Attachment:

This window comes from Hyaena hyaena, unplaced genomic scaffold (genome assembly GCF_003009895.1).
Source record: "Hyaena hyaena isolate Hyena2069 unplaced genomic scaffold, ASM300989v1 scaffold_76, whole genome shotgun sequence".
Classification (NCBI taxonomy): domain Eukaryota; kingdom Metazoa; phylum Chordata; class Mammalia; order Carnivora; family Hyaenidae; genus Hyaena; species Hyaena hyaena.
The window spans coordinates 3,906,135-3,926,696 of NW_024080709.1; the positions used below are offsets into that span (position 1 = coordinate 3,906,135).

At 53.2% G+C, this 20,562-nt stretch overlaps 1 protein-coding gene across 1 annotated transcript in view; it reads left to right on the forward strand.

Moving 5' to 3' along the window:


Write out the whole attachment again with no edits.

This window comes from Hyaena hyaena, unplaced genomic scaffold (genome assembly GCF_003009895.1).
Source record: "Hyaena hyaena isolate Hyena2069 unplaced genomic scaffold, ASM300989v1 scaffold_76, whole genome shotgun sequence".
Classification (NCBI taxonomy): domain Eukaryota; kingdom Metazoa; phylum Chordata; class Mammalia; order Carnivora; family Hyaenidae; genus Hyaena; species Hyaena hyaena.
The window spans coordinates 3,906,135-3,926,696 of NW_024080709.1; the positions used below are offsets into that span (position 1 = coordinate 3,906,135).

At 53.2% G+C, this 20,562-nt stretch overlaps 1 protein-coding gene across 1 annotated transcript in view; it reads left to right on the forward strand.

Moving 5' to 3' along the window: